It is twenty-six years since the Japanese terrorist group Aum Shinrikyo released the deadly nerve agent sarin in a series of five coordinated attacks on Tokyo's subway system.
Twelve people lost their lives in the aftermath of the incident on March 20th 1995. More than 5,000 civilians required medical attention, with some fifteen-hundred found to have been moderately to severely poisoned by the effects of the toxin.
Subsequent analysis of the harrowing events of that day would reveal a number of key lessons which continue to inform and guide authorities, responders and medical teams in their preparedness and response to chemical incidents.
First is the importance of ensuring that emergency responders are provided with adequate and appropriate PPE and breathing apparatus.
Second is the need for systems that enable response personnel to quickly and accurately assess the possible causes of poisoning based on symptoms.
And third is the development of enhanced detection and identification methods that can provide simple qualitative analysis of poisonous substances.
Analysis of chemical attribute signatures (CAS)
With the threat of chemical terrorism continuing to remain a crucial global priority there has been a powerful drive within the scientific community to develop new forensic tools that can aid in the investigation and characterisation of chemical agents.
One especially productive area of research has focused on the leveraging of the chemical attribution signature (CAS) which can be used to help investigators identify a toxic chemical, and trace the origin and related materials of that agent back to its source.
Even the tiniest amounts of chemical materials contain elemental clues (starting materials, impurities, side products, by-products, additives etc) which can be analysed to reveal crucial information about the synthetic origin of a chemical agent, the nature of the synthesis process and the environment in which that material has been created.
The stable, highly reproducible and easily detectable nature of a chemical agent’s CAS can provide investigators with crucial technical information that can both complement and supplement traditional forensic processing methods.
Crucially too, it provides a way to enhance sample collection, to preserve evidence at a chemical incident scene and to link that evidence with people, places and other events.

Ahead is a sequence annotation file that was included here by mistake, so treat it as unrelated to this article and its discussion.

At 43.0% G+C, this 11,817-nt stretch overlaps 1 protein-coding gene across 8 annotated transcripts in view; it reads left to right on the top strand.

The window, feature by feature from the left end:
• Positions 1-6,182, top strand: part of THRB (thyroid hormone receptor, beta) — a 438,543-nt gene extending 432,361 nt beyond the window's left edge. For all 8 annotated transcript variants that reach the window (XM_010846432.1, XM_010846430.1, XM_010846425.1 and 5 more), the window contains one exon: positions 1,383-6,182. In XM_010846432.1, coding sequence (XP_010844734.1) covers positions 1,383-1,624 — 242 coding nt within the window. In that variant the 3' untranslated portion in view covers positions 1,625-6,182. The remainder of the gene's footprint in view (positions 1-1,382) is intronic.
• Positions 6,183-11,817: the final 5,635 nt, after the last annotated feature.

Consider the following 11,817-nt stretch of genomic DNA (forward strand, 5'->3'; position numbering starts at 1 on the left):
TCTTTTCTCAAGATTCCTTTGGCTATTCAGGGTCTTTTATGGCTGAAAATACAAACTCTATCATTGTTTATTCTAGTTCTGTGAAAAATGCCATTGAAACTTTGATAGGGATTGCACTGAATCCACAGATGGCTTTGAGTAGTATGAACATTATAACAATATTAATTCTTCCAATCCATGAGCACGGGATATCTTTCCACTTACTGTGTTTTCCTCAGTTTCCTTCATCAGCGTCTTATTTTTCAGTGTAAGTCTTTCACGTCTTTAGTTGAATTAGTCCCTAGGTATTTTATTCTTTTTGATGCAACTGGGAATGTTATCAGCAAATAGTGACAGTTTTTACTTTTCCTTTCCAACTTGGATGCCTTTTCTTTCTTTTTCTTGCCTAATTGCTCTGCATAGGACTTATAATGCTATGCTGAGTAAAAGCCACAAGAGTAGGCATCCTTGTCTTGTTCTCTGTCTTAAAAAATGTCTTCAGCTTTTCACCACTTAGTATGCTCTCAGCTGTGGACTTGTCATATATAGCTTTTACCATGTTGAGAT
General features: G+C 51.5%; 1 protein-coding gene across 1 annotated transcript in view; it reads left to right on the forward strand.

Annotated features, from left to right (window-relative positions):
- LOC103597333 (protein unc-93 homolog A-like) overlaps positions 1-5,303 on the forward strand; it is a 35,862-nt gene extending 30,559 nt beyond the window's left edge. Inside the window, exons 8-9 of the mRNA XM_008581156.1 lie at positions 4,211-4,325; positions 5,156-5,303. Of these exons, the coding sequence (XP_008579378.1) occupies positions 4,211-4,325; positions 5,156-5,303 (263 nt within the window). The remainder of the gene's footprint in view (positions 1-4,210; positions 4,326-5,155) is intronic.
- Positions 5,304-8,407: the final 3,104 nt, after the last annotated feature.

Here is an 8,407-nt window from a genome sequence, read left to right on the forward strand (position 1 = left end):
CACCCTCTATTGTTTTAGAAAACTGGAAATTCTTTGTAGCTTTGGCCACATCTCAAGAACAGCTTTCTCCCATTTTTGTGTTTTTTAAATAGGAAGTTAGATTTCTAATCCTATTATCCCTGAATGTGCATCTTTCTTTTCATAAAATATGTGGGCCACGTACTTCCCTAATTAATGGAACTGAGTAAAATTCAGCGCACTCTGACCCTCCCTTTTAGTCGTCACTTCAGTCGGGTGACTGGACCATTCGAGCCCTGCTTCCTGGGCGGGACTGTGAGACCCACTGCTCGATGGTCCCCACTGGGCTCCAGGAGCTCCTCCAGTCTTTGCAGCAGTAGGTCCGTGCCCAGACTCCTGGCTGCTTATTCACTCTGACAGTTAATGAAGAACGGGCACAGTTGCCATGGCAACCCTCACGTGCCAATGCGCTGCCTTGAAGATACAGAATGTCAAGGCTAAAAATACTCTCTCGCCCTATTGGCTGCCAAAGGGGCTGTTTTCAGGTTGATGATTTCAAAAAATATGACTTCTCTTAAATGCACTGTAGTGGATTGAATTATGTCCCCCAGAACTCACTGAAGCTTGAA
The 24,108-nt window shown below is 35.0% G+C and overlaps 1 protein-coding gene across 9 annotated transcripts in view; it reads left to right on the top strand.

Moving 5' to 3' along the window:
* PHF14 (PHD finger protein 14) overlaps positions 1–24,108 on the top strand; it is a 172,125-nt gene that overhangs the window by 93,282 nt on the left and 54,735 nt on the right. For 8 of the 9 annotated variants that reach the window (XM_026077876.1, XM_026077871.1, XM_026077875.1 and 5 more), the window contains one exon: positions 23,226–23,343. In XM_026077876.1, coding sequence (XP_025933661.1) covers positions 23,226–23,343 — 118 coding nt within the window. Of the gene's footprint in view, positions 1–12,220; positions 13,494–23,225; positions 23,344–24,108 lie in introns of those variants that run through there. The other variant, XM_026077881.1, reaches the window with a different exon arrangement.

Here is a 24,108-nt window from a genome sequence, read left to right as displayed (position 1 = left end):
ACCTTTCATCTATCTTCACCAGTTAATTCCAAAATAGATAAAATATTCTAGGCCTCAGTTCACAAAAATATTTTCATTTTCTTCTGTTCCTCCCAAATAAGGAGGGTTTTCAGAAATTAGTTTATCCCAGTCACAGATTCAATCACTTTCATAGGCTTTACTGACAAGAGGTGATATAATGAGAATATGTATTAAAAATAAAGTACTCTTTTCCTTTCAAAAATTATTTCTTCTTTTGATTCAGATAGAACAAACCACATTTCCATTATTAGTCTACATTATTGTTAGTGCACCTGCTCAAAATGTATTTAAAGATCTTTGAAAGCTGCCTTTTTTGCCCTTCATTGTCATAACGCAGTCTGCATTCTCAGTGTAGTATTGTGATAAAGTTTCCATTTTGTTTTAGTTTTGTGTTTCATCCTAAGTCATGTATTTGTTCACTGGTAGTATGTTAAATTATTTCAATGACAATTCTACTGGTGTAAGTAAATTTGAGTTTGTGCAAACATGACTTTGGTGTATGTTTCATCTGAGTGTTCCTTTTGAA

The research and technology aiding CWA forensics
Research into the CAS of toxic chemical agents, and the ways in which this knowledge can be used to inform and enhance federal intelligence gathering efforts, has been a critical aspect of the Forensic Science Centre (FSC) for the past three decades.
From its base at the Lawrence Livermore National Laboratory (LLNL), the FSC is at the forefront of research and technology that supports US security, counterterrorism and non-proliferation efforts.
Currently, it is one of just two US laboratories that is internationally certified in the identification of chemical warfare agents (CWAs) and its forensics analysis and expertise plays a crucial role in supporting the interdiction of dangerous materials and the deterrence of terrorist attacks.
Much of the centre's work has focused on profiling the signatures of chemical warfare agents and inorganic/nuclear specimens. More recently, it has also expanded into other classes of chemicals including pharmaceuticals and illicit drugs.
With the help of state-of-the-art computational and statistical tools, researchers at the FSC have been able to more accurately determine the chemical attribution signature (CAS) of toxic chemical agents.
Attributing responsibility for CWA attacks
The wider practical applications of CAS are resounding. In April 2020, the Organization for the Prohibition of Chemical Weapons (OPCW) released their findings of a nine-month investigation into a series of sarin and chlorine attacks on the rebel-held town of Ltamenah in Syria in 2017.
In an article authored by Julie Masterson from the Arms Control Association, she described how the OPCW’s Investigation and Identification Team (IIT) was able to identify the presence of a specific “marker chemical” that linked a sample taken from the Ltamenah attacks with a sample remnant from Syria’s own chemical weapons stockpile.
“With the chemical signature to confirm the sarin dropped over Ltamenah on March 24 and March 30 was produced in a Syrian lab... the IIT’s April 8 report leaves little room for doubt about the role of the Syrian government in the March 2017 chemical attacks,” Masterson explained.
“This first report, based on nine months of investigation, is one of several that it is due to produce attributing blame for some 33 chemical weapons attacks where perpetrators have not yet been identified.”
If you would like to read more about the wider issues surrounding the use of chemical warfare agents, and the new technologies that are aiding CBRNe training, detection and identification, please click on the link below.